Flying over the holidays doesn’t have to be stressful. A little preparation—and paying attention to the details—can help make your trip as easy as pie.
It could have been worse, I thought, as we taxied down the snowy runway at Boston’s Logan Airport. My flight home had been delayed twice by a winter nor’easter—first overnight, and then again by a few hours in the morning. But I wasn’t nearly as cranky as some of my fellow travelers, who gave the impression they’d rather be at the mall exchanging gifts on the day after Christmas.
By contrast, I was relaxed and ready to settle in for my cross-country flight. Why did such a compromised trip turn out to be so stress-free? Follow these 5 tips and you too can be ready to face the unpredictable challenges of traveling during the holiday season.
1. Pack for the new security rules
Ignore the latest TSA requirements at your peril: Not only could you lose precious time as you scramble to make your plane, but you could also be forced to pitch your favorite perfume or that expensive bottle of wine.
The revised rules are fairly straightforward: You’re allowed to carry liquid, gel or aerosol products through security in containers of 3 ounces or less, provided these items can fit in a clear-plastic quart-sized zip-top bag. Got those details? Three ounces and one quart-sized bag. If you want to bring your liquid, gel or aerosol items in larger quantities, you have to put them in your checked luggage—or buy those products after you’ve passed through security. There are a few exceptions that can be carried in larger amounts, such as prescription medications and baby formula, so be sure to check the TSA Web site for complete details.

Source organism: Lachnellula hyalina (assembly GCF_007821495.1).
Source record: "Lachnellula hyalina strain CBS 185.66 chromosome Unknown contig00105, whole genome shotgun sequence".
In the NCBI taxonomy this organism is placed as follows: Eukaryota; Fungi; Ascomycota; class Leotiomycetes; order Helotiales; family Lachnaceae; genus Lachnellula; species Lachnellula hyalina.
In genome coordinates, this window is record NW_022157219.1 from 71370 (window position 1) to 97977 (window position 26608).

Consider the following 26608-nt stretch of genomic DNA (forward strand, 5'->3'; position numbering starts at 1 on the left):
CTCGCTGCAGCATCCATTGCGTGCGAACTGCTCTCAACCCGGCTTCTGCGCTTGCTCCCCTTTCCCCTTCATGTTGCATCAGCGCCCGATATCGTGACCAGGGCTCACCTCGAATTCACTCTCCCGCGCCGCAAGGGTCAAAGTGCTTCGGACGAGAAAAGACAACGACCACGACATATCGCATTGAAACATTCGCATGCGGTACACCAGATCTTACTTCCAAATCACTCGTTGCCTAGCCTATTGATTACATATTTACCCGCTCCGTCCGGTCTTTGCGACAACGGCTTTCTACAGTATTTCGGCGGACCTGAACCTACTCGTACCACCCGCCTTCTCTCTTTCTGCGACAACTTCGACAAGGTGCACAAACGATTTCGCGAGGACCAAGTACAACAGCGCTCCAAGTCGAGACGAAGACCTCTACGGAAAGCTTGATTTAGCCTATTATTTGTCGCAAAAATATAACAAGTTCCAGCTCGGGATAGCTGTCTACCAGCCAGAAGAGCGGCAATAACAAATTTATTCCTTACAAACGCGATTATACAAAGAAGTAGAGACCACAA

Also, you’re now required to take off your shoes as well as remove laptops from your bag. As you snake through the security queue, pull out your laptop before you get close to the scanner. Then you won’t hold up the travelers behind you as you fumble with your belongings. And when you get to the other side of the checkpoint, be sure you have the right laptop; it’s entirely too easy for you to accidentally pick up someone else’s machine.
2. Keep your gifts unwrapped
If you’re bringing presents, be sure to leave them unwrapped until you arrive at your destination. That’s because TSA screeners may need to inspect the contents before clearing your checked or carry-on bag. You may want to consider shipping the gifts to your destination in advance, which could also save you from paying an overweight baggage fee.
3. Lose the pounds on your luggage
Packing light won’t just help you avoid straining your shoulders; it’s also a good way to keep you from draining your pocketbook. Most airlines allow you to check two pieces of baggage of up to 50 pounds each. Overweight bags of up to 70 pounds will cost you at least $25, and you’ll pay an extra $80-$85 for a third checked bag. If you absolutely have to bring all that on your trip, consider using a door-to-door service like Luggage Express, which will save you the hassle of schlepping your heavy bags into the airport.
4. Leave yourself enough time
With about 65 million people expected to travel during the holiday season, according to the Air Transport Association, you’re bound to run into delays on the freeway, at the parking garage, in the security line and on the runway. Take a deep breath and don’t be surprised if everything takes a little longer than usual. Also, be sure to build enough time into your schedule if you plan to check your luggage: New airline rules require you to complete check-in, depending on your airport, no less than 30 to 45 minutes before departure. As a general guideline, you’ll want to be at the airport at least one hour before departure for domestic flights, and at least two hours for international flights.
5. Print your boarding passes on the Web
One good way to save time at the airport is to bypass the ticket counter entirely. Check in on the Web and you’ll be able to select or improve your seating assignment and avoid waiting in line. Even if you’re checking bags, you can still print your boarding pass online and take care of your luggage by using either an airport kiosk or curbside check-in. Be aware, however, that in some cities, it’ll cost you $2 per bag to use the curbside service.